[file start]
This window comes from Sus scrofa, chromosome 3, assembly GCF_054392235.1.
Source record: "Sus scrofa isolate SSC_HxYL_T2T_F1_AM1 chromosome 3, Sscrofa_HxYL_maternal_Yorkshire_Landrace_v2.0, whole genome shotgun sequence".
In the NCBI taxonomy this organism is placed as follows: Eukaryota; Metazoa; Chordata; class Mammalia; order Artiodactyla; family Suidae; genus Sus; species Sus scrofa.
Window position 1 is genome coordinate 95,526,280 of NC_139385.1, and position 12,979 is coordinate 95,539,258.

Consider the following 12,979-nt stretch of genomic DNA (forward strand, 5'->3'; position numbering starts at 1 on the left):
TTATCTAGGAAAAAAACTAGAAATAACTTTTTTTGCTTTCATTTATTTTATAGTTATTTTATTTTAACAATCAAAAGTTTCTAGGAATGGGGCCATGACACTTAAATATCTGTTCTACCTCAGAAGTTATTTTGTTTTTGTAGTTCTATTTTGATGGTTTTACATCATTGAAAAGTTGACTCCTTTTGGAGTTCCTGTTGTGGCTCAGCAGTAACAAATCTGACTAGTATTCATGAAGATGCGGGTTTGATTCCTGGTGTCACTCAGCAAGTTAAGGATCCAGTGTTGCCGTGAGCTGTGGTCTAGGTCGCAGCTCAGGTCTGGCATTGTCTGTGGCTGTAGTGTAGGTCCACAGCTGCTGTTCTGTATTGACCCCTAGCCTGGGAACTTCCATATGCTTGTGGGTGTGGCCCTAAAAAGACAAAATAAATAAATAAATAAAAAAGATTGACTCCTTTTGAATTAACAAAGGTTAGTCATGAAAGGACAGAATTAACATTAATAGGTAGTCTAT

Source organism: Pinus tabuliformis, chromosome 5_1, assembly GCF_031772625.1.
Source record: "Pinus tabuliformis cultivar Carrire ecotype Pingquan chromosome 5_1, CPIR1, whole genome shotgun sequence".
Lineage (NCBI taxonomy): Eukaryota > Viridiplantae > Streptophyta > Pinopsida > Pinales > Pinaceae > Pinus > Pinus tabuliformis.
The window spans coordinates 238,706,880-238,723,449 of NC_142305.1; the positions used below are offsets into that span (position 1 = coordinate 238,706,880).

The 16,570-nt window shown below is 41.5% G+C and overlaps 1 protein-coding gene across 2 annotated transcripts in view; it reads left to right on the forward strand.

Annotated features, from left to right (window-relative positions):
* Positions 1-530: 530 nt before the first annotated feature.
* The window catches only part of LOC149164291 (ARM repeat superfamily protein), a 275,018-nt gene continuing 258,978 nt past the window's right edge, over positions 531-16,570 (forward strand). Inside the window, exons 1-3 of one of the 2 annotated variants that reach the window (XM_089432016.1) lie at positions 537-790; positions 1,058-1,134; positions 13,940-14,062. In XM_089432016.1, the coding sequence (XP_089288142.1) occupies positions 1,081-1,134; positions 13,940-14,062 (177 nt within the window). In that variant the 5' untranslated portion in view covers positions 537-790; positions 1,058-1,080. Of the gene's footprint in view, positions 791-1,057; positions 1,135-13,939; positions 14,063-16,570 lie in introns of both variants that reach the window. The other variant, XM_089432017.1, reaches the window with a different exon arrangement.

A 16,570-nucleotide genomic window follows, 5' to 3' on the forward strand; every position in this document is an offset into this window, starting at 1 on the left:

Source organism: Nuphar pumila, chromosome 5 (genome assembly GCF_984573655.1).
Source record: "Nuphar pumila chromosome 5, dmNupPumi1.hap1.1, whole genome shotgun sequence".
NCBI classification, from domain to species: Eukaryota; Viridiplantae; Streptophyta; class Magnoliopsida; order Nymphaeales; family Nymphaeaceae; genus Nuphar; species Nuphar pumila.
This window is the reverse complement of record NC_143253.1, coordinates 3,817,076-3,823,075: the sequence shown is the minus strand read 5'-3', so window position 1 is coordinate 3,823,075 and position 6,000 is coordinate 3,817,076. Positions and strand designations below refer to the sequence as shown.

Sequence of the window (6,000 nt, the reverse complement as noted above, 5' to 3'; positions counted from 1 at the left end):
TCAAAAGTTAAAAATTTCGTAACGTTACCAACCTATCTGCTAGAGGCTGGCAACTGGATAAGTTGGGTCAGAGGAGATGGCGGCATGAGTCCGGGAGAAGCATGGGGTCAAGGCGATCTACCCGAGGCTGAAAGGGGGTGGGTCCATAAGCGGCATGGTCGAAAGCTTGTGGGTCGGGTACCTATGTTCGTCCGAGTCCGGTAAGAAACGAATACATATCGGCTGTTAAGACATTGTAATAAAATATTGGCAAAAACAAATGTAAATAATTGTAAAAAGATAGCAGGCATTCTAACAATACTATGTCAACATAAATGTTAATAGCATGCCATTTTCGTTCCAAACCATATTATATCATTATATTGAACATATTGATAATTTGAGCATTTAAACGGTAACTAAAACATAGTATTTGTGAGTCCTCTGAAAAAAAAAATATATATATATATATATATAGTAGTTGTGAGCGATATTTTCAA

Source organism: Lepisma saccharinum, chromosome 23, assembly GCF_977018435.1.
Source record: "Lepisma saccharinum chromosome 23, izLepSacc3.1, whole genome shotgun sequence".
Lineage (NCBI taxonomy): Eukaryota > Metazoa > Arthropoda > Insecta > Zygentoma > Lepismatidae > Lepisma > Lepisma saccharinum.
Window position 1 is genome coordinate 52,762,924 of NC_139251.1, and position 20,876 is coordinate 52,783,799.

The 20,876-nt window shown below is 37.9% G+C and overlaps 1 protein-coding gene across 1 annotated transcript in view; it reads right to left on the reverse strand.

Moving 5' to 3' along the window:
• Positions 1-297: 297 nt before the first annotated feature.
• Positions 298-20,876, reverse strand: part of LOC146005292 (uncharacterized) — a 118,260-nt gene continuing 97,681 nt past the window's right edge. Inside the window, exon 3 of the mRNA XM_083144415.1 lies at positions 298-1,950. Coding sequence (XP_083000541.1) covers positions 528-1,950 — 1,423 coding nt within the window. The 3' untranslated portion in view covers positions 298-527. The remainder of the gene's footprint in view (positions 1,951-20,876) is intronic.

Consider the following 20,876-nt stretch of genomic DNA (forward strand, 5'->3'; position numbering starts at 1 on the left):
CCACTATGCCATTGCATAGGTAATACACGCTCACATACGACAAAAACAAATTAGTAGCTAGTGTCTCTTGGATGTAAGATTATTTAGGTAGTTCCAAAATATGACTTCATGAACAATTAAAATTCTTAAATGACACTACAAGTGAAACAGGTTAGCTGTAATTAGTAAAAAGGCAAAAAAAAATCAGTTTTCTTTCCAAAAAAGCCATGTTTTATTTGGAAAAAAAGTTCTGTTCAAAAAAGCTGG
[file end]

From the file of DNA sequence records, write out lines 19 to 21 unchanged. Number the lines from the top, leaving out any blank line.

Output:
This window is the reverse complement of record NC_143253.1, coordinates 3,817,076-3,823,075: the sequence shown is the minus strand read 5'-3', so window position 1 is coordinate 3,823,075 and position 6,000 is coordinate 3,817,076. Positions and strand designations below refer to the sequence as shown.

Sequence of the window (6,000 nt, the reverse complement as noted above, 5' to 3'; positions counted from 1 at the left end):
TCAAAAGTTAAAAATTTCGTAACGTTACCAACCTATCTGCTAGAGGCTGGCAACTGGATAAGTTGGGTCAGAGGAGATGGCGGCATGAGTCCGGGAGAAGCATGGGGTCAAGGCGATCTACCCGAGGCTGAAAGGGGGTGGGTCCATAAGCGGCATGGTCGAAAGCTTGTGGGTCGGGTACCTATGTTCGTCCGAGTCCGGTAAGAAACGAATACATATCGGCTGTTAAGACATTGTAATAAAATATTGGCAAAAACAAATGTAAATAATTGTAAAAAGATAGCAGGCATTCTAACAATACTATGTCAACATAAATGTTAATAGCATGCCATTTTCGTTCCAAACCATATTATATCATTATATTGAACATATTGATAATTTGAGCATTTAAACGGTAACTAAAACATAGTATTTGTGAGTCCTCTGAAAAAAAAAATATATATATATATATATATAGTAGTTGTGAGCGATATTTTCAA